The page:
The use of locally available ingredients which are rich in fibre is diminishing in Kerala leading to an upsurge in the number of type 2 diabetes. There exists a myth that consuming parboiled varieties of rice leads to an increase in blood sugar levels. But the nutritional content present in these and its effect on lifestyle diseases has been ignored. To highlight the importance of the readily and locally available ingredients used decades ago in Kerala, a study was conducted to explore its health benefits in patients with type 2 diabetes.  

The study was conducted by Nivedita Pavithran, Harish Kumar and MGK Pillai at Amrita Institute of Medical Sciences and Research Centre, Kochi. The authors looked at the improvement in blood sugar, insulin resistance, and cardiovascular parameters such as cholesterol, Apo lipoprotein-B and hs-CRP. The study also analyzed the changes in weight and body composition using dual-energy x-ray absorptiometry(DXA), a gold standard technique for measuring the truncal fat mass, lean mass and bone mineral content.  

The recipes prepared in the intervention group included Palakkadan Matta or rosematta rice which is low in glycemic index and considered as one of the healthiest Indian rice varieties and is rich in magnesium, vitamin A and B.    The study showed marked reduction in fasting and postprandial blood sugar and brought about a significant reduction in HbA1c by 0.93%. This reduction was similar to a weight reducing drug therapy.   

The study also showed that the LGI preparations of Kerala cuisine had a significant impact on glycemic control and weight loss in the sampled population. The recipes, which are high in fiber, promote greater satiety by prolonging the distension of the gastrointestinal tract, causing increased and prolonged secretion of the gut peptides cholecystokinin, ghrelin, glucagons, glucagons-like-peptid-1, and glucose-dependent insulinotropic polypeptide, all of which have been suggested as potential satiety factors compared to other cuisine.   The intervention with the locally available ingredients brought about a weight loss of 1.87kg which has shown to have a significant impact on cardiovascular risk factors.  

The study showed a significant reduction of 2.9% regional fat and 5.2% reduction in total fat mass. Truncal obesity (android and gynoid fat) has been associated with cardiovascular disease risk in type 2 diabetes. The present study showed a significant reduction in android fat and an increase in gynoid fat, while preserving the lean mass which is considered to be cardioprotective. The study also showed a 2.94cm reduction in waist circumference.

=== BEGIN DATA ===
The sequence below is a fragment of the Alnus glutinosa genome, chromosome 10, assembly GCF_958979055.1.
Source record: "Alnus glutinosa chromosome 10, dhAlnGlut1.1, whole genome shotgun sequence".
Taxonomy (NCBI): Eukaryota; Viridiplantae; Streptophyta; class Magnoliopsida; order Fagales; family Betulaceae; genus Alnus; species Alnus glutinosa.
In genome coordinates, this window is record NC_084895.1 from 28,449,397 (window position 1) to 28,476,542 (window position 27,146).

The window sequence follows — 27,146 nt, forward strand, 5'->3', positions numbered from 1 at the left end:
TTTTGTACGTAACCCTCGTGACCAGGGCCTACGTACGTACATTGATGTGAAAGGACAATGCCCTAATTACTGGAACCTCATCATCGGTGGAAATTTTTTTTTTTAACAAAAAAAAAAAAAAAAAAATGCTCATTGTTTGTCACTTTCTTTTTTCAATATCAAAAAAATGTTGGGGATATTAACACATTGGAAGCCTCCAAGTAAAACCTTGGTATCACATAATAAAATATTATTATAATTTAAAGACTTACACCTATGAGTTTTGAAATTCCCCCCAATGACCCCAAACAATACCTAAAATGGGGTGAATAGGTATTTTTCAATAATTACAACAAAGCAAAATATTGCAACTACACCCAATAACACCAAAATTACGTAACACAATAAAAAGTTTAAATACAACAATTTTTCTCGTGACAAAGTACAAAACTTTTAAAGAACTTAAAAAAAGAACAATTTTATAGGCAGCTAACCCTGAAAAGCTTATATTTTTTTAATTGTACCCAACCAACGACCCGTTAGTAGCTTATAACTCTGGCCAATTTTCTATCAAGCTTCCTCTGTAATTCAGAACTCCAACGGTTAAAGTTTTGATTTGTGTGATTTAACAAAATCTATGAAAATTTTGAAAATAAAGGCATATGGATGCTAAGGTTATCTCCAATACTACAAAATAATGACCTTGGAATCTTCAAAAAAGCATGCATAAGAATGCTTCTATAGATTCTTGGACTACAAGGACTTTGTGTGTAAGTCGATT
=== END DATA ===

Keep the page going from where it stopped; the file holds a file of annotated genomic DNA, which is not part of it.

In this study, intervention with the recipes of Kerala cuisine showed a significant reduction in the inflammatory markers of cardiovascular disease such as hs-CRP, ApoB and HOMA-IR. hs-CRP is a clinical marker of low grade inflammation which may underlie an increased CV risk known as residual inflammatory index, recently described for patients with type 2 diabetes. 

Residual Inflammatory Risk (RIR) is defined as persistent circulating levels of hs-CRP > 2mg/L despite an optimal (<70 mg/dL) control of LDL cholesterol and represents high risk for atherosclerosis. Our study showed a significant reduction in hs-CRP from 3.3 to 1.4 mg/dL indicating a reduction in RIR, and this reduction can prevent coronary atherosclerosis.

ApoB levels are associated with increased coronary artery disease, and in the Amrita study we observed a significant reduction in the levels.

Insulin resistance, as evaluated by HOMA-IR, is considered to be a good predictor for CVD. The HOMA-IR levels reduced from 11.62 to 5.10 indicating improvement in the insulin sensitivity.  

The recipes, prepared with locally available and traditionally used ingredients such as red rice, whole wheat flour and broken wheat, provided greater satiety in the subjects due to high fibre content. The inclusion of readily and locally available grains was an advantage for better compliance among the local population. Incorporation of unfamiliar foods in any intervention study would likely lead to poor adherence and compliance. The study was able to corroborate that avoiding rice for a diabetic individual was a myth from the results obtained.  

This was the first such study from India and highlighted the following aspects:  

  • To prove that reduction in inflammatory markers such as hs-CRP can reduce residual inflammatory risk (RIR) with these recipes of Kerala cuisine. This is a novel finding, as no studies have been reported on the effect of diet on RIR.  
  • To explore the beneficial effects of the diet in reducing truncal fat mass while preserving the lean mass as measured using DXA.  
  • Traditionally available ingredients of Kerala cuisine improve weight, glycemic control and cardiometabolic risk variables.  
  • Intervention with local cuisine was the added benefit for better adherence to the diet.  
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